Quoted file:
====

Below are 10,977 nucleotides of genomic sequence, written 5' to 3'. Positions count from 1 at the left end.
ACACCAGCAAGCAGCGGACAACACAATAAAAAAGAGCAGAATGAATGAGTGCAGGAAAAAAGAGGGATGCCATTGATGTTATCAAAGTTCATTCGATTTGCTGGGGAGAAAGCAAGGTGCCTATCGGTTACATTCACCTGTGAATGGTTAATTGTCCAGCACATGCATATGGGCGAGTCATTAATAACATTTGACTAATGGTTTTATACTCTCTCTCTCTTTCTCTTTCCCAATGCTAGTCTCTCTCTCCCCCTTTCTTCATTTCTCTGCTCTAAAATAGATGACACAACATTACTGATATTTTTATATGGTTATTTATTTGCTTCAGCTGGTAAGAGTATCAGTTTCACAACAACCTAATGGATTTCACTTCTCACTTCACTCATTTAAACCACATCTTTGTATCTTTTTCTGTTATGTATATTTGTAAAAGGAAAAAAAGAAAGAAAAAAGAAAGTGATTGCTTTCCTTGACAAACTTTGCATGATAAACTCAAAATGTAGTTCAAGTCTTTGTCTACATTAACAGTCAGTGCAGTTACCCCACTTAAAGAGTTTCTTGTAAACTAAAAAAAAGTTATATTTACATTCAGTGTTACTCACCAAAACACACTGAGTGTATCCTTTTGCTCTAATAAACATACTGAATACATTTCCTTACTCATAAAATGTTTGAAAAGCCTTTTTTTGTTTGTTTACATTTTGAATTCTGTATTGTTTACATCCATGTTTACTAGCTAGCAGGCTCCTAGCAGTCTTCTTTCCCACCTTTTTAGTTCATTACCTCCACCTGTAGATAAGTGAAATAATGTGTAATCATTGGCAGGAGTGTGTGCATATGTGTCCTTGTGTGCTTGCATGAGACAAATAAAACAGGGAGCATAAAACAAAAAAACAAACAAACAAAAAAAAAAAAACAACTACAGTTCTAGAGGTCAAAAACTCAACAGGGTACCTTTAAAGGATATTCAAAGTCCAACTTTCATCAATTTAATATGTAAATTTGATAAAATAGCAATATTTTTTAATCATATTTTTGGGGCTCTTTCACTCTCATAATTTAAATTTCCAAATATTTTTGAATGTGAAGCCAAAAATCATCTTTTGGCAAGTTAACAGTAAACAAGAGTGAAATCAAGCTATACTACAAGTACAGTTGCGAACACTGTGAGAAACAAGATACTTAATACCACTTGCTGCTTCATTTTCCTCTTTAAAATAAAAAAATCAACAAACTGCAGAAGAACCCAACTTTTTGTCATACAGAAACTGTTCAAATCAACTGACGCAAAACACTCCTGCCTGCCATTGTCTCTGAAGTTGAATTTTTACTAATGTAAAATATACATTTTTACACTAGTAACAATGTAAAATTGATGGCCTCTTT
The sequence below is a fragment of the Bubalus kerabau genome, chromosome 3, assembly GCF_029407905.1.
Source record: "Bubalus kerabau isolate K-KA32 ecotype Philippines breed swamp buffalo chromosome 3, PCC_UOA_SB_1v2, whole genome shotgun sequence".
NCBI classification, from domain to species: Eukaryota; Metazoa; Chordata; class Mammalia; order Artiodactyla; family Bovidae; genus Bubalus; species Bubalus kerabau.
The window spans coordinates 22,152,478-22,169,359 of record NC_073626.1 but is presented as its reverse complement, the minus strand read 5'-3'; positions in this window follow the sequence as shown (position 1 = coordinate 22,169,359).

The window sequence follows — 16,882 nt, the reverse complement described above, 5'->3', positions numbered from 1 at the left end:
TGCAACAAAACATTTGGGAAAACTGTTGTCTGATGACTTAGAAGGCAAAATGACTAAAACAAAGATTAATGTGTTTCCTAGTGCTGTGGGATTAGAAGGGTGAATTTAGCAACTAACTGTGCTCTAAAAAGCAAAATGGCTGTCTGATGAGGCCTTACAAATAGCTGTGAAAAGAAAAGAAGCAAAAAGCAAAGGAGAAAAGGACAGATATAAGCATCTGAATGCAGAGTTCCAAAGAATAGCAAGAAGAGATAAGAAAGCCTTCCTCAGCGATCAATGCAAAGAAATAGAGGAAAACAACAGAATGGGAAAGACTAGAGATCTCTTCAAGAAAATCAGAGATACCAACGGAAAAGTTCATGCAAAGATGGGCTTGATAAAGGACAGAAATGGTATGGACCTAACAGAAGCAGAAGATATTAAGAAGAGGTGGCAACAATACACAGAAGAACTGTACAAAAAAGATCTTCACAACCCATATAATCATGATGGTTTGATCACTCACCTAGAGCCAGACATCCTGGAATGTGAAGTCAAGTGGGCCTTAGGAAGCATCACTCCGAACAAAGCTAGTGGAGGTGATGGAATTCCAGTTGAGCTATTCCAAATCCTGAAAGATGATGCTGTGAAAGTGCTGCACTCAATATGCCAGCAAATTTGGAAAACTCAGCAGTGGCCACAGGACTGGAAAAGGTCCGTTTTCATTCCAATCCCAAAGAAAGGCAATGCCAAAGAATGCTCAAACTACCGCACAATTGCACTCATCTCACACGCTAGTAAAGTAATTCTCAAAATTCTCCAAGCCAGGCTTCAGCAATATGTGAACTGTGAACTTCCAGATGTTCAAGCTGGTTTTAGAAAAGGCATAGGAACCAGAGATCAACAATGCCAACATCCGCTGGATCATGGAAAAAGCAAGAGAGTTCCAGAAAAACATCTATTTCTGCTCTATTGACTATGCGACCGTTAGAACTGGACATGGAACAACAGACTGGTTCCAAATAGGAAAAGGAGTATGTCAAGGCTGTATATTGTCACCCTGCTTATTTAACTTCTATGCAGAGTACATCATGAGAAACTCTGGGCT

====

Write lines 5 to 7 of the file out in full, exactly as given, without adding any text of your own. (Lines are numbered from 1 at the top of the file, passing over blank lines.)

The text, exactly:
NCBI classification, from domain to species: Eukaryota; Metazoa; Chordata; class Mammalia; order Artiodactyla; family Bovidae; genus Bubalus; species Bubalus kerabau.
The window spans coordinates 22,152,478-22,169,359 of record NC_073626.1 but is presented as its reverse complement, the minus strand read 5'-3'; positions in this window follow the sequence as shown (position 1 = coordinate 22,169,359).

The window sequence follows — 16,882 nt, the reverse complement described above, 5'->3', positions numbered from 1 at the left end: